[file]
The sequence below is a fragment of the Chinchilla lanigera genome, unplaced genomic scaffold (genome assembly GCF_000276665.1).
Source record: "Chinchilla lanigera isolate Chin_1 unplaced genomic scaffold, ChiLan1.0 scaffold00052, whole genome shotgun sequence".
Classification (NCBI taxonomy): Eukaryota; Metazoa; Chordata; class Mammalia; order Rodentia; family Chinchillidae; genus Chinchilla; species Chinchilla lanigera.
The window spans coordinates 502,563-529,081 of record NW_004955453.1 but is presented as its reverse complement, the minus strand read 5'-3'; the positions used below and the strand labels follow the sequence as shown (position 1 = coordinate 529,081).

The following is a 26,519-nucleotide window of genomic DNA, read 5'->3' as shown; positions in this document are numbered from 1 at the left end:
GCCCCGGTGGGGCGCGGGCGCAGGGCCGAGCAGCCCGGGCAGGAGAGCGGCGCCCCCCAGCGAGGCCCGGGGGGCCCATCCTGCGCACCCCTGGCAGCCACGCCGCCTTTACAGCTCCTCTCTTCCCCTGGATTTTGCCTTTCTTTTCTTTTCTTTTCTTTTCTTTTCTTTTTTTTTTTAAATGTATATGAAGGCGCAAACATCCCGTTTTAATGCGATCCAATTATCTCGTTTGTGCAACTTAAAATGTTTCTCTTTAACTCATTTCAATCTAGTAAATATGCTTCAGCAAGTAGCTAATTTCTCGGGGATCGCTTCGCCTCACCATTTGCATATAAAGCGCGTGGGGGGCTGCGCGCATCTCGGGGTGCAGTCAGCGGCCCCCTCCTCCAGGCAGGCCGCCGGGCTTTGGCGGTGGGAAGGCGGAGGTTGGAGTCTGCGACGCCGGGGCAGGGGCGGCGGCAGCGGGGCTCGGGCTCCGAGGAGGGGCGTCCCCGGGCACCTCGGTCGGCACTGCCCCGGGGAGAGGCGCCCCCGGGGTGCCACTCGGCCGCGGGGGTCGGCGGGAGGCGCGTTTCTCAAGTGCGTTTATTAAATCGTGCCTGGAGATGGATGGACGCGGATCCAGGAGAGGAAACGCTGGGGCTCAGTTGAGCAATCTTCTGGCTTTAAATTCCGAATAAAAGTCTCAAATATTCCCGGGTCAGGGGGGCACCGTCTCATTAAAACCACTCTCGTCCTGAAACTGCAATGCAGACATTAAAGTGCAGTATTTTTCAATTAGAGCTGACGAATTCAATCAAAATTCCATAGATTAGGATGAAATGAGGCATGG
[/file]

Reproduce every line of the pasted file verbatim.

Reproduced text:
The sequence below is a fragment of the Chinchilla lanigera genome, unplaced genomic scaffold (genome assembly GCF_000276665.1).
Source record: "Chinchilla lanigera isolate Chin_1 unplaced genomic scaffold, ChiLan1.0 scaffold00052, whole genome shotgun sequence".
Classification (NCBI taxonomy): Eukaryota; Metazoa; Chordata; class Mammalia; order Rodentia; family Chinchillidae; genus Chinchilla; species Chinchilla lanigera.
The window spans coordinates 502,563-529,081 of record NW_004955453.1 but is presented as its reverse complement, the minus strand read 5'-3'; the positions used below and the strand labels follow the sequence as shown (position 1 = coordinate 529,081).

The following is a 26,519-nucleotide window of genomic DNA, read 5'->3' as shown; positions in this document are numbered from 1 at the left end:
GCCCCGGTGGGGCGCGGGCGCAGGGCCGAGCAGCCCGGGCAGGAGAGCGGCGCCCCCCAGCGAGGCCCGGGGGGCCCATCCTGCGCACCCCTGGCAGCCACGCCGCCTTTACAGCTCCTCTCTTCCCCTGGATTTTGCCTTTCTTTTCTTTTCTTTTCTTTTCTTTTCTTTTTTTTTTTAAATGTATATGAAGGCGCAAACATCCCGTTTTAATGCGATCCAATTATCTCGTTTGTGCAACTTAAAATGTTTCTCTTTAACTCATTTCAATCTAGTAAATATGCTTCAGCAAGTAGCTAATTTCTCGGGGATCGCTTCGCCTCACCATTTGCATATAAAGCGCGTGGGGGGCTGCGCGCATCTCGGGGTGCAGTCAGCGGCCCCCTCCTCCAGGCAGGCCGCCGGGCTTTGGCGGTGGGAAGGCGGAGGTTGGAGTCTGCGACGCCGGGGCAGGGGCGGCGGCAGCGGGGCTCGGGCTCCGAGGAGGGGCGTCCCCGGGCACCTCGGTCGGCACTGCCCCGGGGAGAGGCGCCCCCGGGGTGCCACTCGGCCGCGGGGGTCGGCGGGAGGCGCGTTTCTCAAGTGCGTTTATTAAATCGTGCCTGGAGATGGATGGACGCGGATCCAGGAGAGGAAACGCTGGGGCTCAGTTGAGCAATCTTCTGGCTTTAAATTCCGAATAAAAGTCTCAAATATTCCCGGGTCAGGGGGGCACCGTCTCATTAAAACCACTCTCGTCCTGAAACTGCAATGCAGACATTAAAGTGCAGTATTTTTCAATTAGAGCTGACGAATTCAATCAAAATTCCATAGATTAGGATGAAATGAGGCATGG